Compared to all that precedes it, or to any thing else, the first scene of the fifth act is wonderfully grand, beautiful, and refined in art. Every one ought to know it; but it is too long for me to quote. The recall from a state of stupefaction caused by grief, and the prolonged yet natural recognition of Marina, interwoven with a thousand delicate hues of poetry, lead us on in admiration till we think nothing can be added to the effect. Still the crown of all is to come, in the poetical conclusion, true to nature while it rests on our imagination. Pericles, instantly after his sudden rush of joy, his overwrought excitement, fancies he listens to the music of the spheres !" -he wonders that others do not hear these 66 rarest sounds;"—then he sinks on his couch to rest, and still insisting that there is “most heavenly music,” falls into a sleep, while Marina, like an angel, watches at his side!

IV. V. HENRY THE Sixth. Second and Third Parts.—Malone has carefully compared these with the two original plays, whence they were taken, and the result is as follows, in respect to the number of lines to be wholly or in part assignable to Shakespeare :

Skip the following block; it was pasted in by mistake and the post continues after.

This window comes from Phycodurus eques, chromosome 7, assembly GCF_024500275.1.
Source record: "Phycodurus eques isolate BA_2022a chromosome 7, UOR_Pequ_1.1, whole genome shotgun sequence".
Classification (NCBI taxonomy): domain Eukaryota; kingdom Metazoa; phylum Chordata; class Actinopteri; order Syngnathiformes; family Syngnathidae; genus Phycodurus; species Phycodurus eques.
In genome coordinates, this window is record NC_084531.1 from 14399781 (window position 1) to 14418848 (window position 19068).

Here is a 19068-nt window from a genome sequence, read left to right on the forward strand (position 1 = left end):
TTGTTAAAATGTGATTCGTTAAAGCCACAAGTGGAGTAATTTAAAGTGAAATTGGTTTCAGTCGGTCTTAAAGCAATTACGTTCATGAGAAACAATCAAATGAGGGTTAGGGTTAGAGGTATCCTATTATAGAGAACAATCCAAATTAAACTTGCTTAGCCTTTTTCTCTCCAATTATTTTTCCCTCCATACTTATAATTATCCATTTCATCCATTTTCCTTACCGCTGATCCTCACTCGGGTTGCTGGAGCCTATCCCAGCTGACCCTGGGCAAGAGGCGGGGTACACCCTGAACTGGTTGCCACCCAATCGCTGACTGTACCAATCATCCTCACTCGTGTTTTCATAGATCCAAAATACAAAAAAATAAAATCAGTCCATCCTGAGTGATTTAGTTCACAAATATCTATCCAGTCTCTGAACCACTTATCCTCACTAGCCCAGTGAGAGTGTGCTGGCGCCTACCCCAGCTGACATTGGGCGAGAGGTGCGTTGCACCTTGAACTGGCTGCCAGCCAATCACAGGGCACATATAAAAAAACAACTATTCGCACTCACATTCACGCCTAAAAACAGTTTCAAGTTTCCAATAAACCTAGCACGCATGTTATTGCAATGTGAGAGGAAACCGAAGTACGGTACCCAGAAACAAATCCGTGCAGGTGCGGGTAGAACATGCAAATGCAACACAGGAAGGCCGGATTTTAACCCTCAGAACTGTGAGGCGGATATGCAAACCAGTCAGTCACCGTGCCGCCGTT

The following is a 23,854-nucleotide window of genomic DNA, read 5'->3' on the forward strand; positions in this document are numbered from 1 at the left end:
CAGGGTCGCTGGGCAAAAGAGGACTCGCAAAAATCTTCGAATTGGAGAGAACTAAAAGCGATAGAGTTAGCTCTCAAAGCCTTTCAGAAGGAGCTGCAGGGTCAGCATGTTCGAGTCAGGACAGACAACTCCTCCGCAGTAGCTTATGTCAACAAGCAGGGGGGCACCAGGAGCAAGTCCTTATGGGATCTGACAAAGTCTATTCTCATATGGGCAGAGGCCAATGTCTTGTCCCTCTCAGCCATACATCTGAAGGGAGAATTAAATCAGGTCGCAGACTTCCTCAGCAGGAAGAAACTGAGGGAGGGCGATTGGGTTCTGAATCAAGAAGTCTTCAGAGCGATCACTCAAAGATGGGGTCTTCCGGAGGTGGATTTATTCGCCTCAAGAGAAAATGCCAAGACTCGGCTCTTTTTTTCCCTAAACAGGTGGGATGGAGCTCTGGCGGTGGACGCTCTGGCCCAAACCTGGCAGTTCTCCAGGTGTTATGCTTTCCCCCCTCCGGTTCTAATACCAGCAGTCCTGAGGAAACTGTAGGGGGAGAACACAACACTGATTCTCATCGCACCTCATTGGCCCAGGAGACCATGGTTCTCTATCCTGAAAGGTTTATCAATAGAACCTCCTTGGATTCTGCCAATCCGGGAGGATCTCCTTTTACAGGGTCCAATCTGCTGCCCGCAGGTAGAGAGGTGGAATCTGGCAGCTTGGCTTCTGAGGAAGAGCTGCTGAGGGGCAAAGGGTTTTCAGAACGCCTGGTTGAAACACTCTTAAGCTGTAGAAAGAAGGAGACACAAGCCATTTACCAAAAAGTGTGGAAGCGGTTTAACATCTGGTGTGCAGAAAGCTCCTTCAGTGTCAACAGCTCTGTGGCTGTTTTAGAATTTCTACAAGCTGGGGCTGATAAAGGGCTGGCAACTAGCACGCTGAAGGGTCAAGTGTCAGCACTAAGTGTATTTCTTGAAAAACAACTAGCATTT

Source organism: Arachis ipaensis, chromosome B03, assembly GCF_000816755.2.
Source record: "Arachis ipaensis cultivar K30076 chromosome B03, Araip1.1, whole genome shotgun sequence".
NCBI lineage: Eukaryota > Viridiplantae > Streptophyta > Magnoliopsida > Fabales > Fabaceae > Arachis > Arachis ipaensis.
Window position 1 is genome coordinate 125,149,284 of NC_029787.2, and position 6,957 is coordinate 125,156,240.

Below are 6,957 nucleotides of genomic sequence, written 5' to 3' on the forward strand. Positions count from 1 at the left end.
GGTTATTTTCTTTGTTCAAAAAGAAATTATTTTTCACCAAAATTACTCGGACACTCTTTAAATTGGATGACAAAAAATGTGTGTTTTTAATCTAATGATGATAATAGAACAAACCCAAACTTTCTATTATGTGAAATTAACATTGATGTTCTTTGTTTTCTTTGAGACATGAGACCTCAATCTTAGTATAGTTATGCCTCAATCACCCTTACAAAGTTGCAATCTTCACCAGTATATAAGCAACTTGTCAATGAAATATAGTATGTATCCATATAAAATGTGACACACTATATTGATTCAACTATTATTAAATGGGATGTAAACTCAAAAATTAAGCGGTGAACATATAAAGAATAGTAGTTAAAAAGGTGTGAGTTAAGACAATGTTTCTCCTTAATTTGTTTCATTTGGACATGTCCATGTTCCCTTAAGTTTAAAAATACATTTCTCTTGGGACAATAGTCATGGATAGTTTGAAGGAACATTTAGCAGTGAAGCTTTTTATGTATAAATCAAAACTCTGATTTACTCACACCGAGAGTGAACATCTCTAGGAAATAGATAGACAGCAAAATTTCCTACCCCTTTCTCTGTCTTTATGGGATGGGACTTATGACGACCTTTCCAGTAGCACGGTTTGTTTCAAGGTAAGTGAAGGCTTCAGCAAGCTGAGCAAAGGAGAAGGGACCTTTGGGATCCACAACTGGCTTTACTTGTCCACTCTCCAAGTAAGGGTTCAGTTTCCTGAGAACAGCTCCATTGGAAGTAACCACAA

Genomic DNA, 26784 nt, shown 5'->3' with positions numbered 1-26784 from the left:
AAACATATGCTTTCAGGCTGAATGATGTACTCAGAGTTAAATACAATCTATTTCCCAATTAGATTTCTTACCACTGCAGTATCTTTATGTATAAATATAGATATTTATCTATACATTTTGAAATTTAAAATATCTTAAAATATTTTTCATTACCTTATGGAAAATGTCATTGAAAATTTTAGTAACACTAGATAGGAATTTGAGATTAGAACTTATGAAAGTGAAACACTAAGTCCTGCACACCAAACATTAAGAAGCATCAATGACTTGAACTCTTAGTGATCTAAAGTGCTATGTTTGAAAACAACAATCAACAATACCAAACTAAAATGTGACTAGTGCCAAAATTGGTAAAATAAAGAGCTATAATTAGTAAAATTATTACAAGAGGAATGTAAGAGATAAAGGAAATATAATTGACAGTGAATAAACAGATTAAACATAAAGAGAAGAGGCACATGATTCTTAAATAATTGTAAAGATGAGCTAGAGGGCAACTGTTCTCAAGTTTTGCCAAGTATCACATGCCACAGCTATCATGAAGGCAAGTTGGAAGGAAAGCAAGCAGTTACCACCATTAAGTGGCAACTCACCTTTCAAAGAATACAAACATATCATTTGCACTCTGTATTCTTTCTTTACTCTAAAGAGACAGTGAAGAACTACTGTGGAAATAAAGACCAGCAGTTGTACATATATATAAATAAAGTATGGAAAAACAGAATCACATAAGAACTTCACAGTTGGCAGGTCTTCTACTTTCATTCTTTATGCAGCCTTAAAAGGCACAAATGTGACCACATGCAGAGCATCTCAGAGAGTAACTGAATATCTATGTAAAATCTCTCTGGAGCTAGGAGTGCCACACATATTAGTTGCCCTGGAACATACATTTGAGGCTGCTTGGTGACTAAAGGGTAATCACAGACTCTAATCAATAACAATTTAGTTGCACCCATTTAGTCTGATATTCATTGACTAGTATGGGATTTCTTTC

-1899 are entirely his own.-2373 are partly his own, having been formed by him from original lines. -1771 are retained, without alteration, from the originals.

From this statement we perceive that the plays are more than two-thirds rewritten by him, and that the remaining third is his adoption. Though the construction and characteristic features remain generally the same, the difference is most striking, owing to the energy and art displayed by Shakespeare in their adaptation.

Considering the multiplicity of stirring events, and the length of time supposed to elapse during each play, it is surprizing that so many characters are well defined, and actually made prominent.

So vivid an epitome of the wars between the red and white roses affords an instructive contrast to the proverbial saying—“ The good old times.” Here swords are despicable unless continually dropping blood, and warrior's heads are tumbled on the scene sport, while the

uproar

of drums and trumpets is drowned in clamorous scolding. We naturally look for the cause of all this; when the fury is found to have arisen from Henry's mildness; the inhumanity from his abhorence of it. Severe satire on the "good old times !”

We are called an ungallant nation; yet, amidst these murderous excesses, when even the boy Rutland could not escape, the women passed on unscathed; so entirely so, that Margaret, the “ Amazonian trull," cannot persuade any of the butchers, in her despair, to kill her. The same may

be said of our Commonwealth wars,—the women were unharmed; which is some satisfaction to an Englishman, when he fails in picking up a lady's fan gracefully.

as if for